CALGARY — Alberta’s premier says the pandemic is in the past and we’re moving forward, leading Canada out of the crisis. But experts say it isn’t time to let down our guard and call it a day just yet.
A tweet from the premier read in part “Such a joy to connect with Albertans during Canada’s first major event after the pandemic.”
The last part of that sentence stirring things up on social media.
What a great Stampede! Such a joy to connect with Albertans during Canada’s first major event after the pandemic.
— Jason Kenney (@jkenney) July 18, 2021
CityNews reached out for clarification on the tweet.
“The premier, chief medical officer of health, and health minister have all said COVID-19 is moving from a pandemic to an endemic. This is the progression of a virus,” read a statement from the province.
“I worry that kind of language could fuel complacency and create the perception that it’s completely finished and unfortunately it’s not. Not on a regional level and certainly not on an international level,” said Timothy Caulfield, Canada Research Chair in Health, Law and Policy.
In places like Israel, Australia, the U.K. cases still surged after vaccination. Parts of Los Angeles re-imposed mask mandates, Iran is in total lockdown once again.
Global vaccine equity is still a major concern, while Alberta may not be as worried on that front.
“That’s definitely not the case around the world and we are seeing a number of countries where they don’t have access to vaccines and the virus is running more or less unchecked,” said Dr. Craig Jenne, an associate professor of immunology and infectious diseases at the University of Calgary. “The more cases there are the greater the risk of variants.”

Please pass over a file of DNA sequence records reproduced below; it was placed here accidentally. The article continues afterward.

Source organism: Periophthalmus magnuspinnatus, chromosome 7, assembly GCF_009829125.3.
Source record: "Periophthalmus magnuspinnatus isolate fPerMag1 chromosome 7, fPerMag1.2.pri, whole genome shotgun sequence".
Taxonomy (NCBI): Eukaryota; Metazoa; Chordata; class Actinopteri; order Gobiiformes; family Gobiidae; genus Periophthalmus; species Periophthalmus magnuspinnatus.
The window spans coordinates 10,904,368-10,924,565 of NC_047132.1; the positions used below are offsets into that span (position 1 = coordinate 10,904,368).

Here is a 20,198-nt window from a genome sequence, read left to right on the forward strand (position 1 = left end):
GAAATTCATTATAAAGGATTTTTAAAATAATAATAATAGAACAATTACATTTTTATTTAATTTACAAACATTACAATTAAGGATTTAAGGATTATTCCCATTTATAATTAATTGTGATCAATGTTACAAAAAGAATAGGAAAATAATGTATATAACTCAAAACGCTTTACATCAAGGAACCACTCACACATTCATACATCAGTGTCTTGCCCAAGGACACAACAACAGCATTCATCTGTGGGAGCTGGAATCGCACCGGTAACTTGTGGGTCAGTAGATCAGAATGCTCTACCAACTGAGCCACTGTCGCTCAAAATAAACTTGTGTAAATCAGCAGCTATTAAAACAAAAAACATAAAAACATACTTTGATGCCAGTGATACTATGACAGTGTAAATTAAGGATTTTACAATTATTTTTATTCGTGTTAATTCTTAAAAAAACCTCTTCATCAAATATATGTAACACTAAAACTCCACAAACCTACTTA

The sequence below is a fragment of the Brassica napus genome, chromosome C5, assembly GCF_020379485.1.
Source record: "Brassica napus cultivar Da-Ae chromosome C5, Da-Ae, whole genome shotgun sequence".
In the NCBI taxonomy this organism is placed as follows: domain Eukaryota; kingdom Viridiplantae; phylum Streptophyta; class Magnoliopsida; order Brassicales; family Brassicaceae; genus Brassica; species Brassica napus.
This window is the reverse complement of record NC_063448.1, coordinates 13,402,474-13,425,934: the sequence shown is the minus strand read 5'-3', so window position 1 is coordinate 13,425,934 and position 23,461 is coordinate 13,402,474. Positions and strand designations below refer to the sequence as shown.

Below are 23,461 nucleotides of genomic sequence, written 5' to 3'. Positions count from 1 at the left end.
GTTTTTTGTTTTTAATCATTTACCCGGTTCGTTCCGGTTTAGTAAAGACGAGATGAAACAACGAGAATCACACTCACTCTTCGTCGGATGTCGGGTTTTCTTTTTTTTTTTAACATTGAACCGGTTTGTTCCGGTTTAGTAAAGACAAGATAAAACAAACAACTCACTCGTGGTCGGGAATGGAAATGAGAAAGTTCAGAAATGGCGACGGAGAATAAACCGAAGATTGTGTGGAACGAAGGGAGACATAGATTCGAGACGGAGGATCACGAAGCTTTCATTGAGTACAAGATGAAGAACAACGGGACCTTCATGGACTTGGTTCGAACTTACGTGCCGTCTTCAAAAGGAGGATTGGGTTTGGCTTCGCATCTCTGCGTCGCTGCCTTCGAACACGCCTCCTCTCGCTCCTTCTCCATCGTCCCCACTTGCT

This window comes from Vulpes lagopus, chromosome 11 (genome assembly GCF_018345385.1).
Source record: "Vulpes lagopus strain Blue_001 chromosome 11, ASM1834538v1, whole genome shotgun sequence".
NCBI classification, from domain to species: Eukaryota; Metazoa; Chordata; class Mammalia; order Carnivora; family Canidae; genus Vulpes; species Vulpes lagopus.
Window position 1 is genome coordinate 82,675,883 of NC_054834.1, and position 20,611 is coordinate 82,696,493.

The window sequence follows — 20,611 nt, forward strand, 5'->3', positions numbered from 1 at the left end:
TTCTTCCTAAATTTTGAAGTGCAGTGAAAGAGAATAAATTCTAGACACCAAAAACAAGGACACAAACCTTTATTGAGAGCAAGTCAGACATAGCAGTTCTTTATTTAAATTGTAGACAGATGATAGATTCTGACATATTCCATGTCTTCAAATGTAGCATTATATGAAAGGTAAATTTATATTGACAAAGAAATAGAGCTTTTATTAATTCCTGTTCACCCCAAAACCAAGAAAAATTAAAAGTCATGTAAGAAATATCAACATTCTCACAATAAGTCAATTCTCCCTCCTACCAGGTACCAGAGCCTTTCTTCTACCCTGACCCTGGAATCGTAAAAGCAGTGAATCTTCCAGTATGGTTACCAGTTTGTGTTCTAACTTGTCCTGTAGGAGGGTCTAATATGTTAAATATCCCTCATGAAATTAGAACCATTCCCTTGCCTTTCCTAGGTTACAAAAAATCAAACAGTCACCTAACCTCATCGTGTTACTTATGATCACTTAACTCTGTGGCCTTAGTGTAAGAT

Jenne is hesitant to say we are moving into an endemic — he says we aren’t at a place where we can predict the number of cases of COVID year over year, like the flu.
“A pandemic is still a new disease that is occurring at an infection rate that we’d not seen before, and an endemic is something we’re more familiar with, something that is present within the human population at about the same rate year after year,” said Jenne.
So what would need to happen in order for COVID-19 to be called an endemic?
“What we need to see is the flattening of these waves – we don’t want to see these continual spikes and surges,” said Caulfield.
Caulfield says using the pandemic as a political win is tempting – but dangerous when done too soon when many are still either unable or choosing not to be vaccinated.
“I think its really important for the government, for all political leaders to emphasize the need to continue to be vigilant, to emphasize the need to get vaccinated,” said Caulfield.